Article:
West Hollywood’s celebridoodle darling is no stranger to scandal. Opened in 1927 as a luxury apartment building, The Great Depression saw its conversion into a hotel frequented by old Hollywood glamouratti such as Monroe on a balcony, Bogart in the garden or Bacall at the bar. The acting out of guests at the “no-tell hotel” is as legendary as that of their day jobs. LiLo checked in for months. Brittany was told to check out. Jim Morrison made a vertical splash from his room, while John Belushi made a horizontal last exit from his. This is the stuff of timeless, behind the scenes, smudged mascara reality – not Reality TV…From the desiring-discreet trysts of Clark Gable and Jean Harlow to the not-even-trying-to-hide-it bedrocking of Depp and Moss, the walls have seen it all and don’t need to talk. Everyone else does.
Like many open admirers who came after him, William Holden was told, “If you must get in trouble, do it at the Chateau.” Stars come to the sanctuary of the castle on the hill to disappear, but not from each other…
After its star fell slightly from sumptuously seedy to decidedly shady, hotelier Andre Balazs (The Standard & The Mercer) bought the Sunset Blvd grande dame in 1991 and succeeded in “bringing it to life without imparting the feeling that it’s changed.” LA’s elite would agree, and in spite of, or perhaps due to, the boutique’s perfect imperfections of its shabby chic style, she’s still got it.
Unexcited about having two back-to-back overnight flights on my journey from Polynesia to Peru, I cheated on my dedicated year outside the country and extended my unavoidable LAX connection by a day, stealing a night in Hollywood sheets between two humdrum seats. Hello gorgeous!
And if I had to get myself in trouble, I might as well do it at the Chateau, right?
The Gothic haunt was designed after the Chateau Amboise, a royal residence in France’s Loire Valley. The non-entrance is tucked behind a small alley up the hill and walking into the dimly lit lobby with its Moorish mahogany, caged elevators and ghostly glow, I had a twilight zone memory of being a wide-eyed girl at Disney MGM’s Tower of Terror ride. The 63 rooms, bungalows and cottages are proudly “rough around the edges”, like velvet that’s been crushed but never truly tires.
My first reaction when I entered the generous premier one-bedroom suite (a lucky, dimple-induced upgrade) was, “Oh doll, you could use a little love.” That was until I heard the rat pack preset to play upon movement in the room. Those voices were the enzymes I needed to “sway” with Martin back to a time when the low couches and tables, 50’s GE kitchen appliances, jeune and cream tiled bathrooms and pitch iron balcony furniture were the cat’s meow. The only modern plushness is the heavenly white bed. The movie set leftover appointments are minimal with VIP views, the fridge packed full of champagne and chasers, making it perfect for extended stays and impromptu night caps…for 30.
I spent my 36 hours mostly jet lagging between tea in the dark parlor and cocktails in the bright, popular terrace restaurant or at Sean Macpherson creation Bar Marmont, while enjoying the people watching in the company of my out of place day pack and broken in flops. Abby Spencer, a Gulf Breeze native and frequent TV guest star, holding a girl power meeting…Selma Blair cooing to her new baby over breakfast…Jane Adams and posse ordering dessert at 3pm with their feet up on the table…Oh, Hark Count Adhemar, I mean Rufus…Justin, where’s Jen?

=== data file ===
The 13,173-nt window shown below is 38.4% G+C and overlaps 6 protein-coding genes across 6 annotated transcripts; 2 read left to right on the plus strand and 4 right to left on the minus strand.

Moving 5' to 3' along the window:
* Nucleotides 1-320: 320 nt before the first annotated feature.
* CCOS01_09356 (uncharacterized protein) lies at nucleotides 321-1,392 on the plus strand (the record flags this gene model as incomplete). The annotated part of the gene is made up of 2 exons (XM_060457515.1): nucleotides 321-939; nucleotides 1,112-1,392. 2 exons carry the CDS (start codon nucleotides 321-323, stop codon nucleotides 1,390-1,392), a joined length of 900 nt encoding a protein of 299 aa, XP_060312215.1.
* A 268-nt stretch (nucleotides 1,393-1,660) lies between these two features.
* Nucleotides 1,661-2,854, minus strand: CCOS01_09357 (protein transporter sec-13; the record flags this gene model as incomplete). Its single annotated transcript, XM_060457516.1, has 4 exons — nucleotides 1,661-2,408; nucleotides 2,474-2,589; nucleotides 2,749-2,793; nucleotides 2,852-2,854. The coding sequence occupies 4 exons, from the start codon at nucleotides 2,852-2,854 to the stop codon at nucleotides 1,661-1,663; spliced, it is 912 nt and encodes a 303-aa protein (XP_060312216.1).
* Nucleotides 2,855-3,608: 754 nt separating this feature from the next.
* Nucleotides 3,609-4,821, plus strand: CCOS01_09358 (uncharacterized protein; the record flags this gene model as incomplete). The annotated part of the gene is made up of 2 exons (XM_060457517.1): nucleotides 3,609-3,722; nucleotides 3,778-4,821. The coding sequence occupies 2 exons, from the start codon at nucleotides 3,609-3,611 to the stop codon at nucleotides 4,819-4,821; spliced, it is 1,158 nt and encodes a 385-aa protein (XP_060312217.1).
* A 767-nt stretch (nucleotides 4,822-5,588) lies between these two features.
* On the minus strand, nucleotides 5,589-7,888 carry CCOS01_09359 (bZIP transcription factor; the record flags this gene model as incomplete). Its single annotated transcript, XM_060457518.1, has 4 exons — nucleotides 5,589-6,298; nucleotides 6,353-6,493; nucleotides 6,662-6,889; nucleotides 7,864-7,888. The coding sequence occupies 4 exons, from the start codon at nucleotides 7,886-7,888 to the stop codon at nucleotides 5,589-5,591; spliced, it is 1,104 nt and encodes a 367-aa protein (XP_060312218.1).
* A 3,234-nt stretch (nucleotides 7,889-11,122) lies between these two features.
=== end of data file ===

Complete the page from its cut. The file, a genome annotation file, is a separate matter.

Photos of any guests are a strict faux-please leave.
Depending on the season rooms start at $600-$800, but as of last fall you can be a guest of the Chateau for the price of a Netflix rental. Sophia Coppola cast the hotel opposite Stephen Dorff and Elle Fanning in 2010’s indie film Somewhere, a morning-after look at the hollow life of an actor living in the hotel. Many memories as a girlhood guest with her father Francis Ford combined with the frequent press Sunset’s siren gets as a backdrop for tabloid gossip, Coppola saw it as the natural, nay only, choice for a movie about a movie star.
She could have held auditions from within, the staff each perfectly cast for their roles in this yank version of Upstairs, Downstairs. An aloof waitress/aspiring actress just as beautiful as those she is serving. The bubbly co-star concierge Linda who just moved to town, her face still fresh with promise, her nose still friendly straight ahead. The recklessly good looking agent-turned-jaded bellhop and the tall, dark and handsome front desk manager offering you Vogue, VF, People or Rolling Stones upon arrival. The experienced restaurant manager with a clipped accent and classic double-breasted suit chatting with his duo host/hostess team of a flamboyantly fabulous Glee soundalike and indie wall flower with her permanently stylish slouch and on-trend pixie cut. Awards season is fast upon us, and they are discussing the boss’s arrival the next day.
Mr. Formal: You will need to dress up tomorrow. Look good.
Mr. Fabulous: Is there ever another option?
This article is dedicated to the Webbe sisters and to Miss Maggie Cohen. You have style. You have Hope. You have heart. You shine.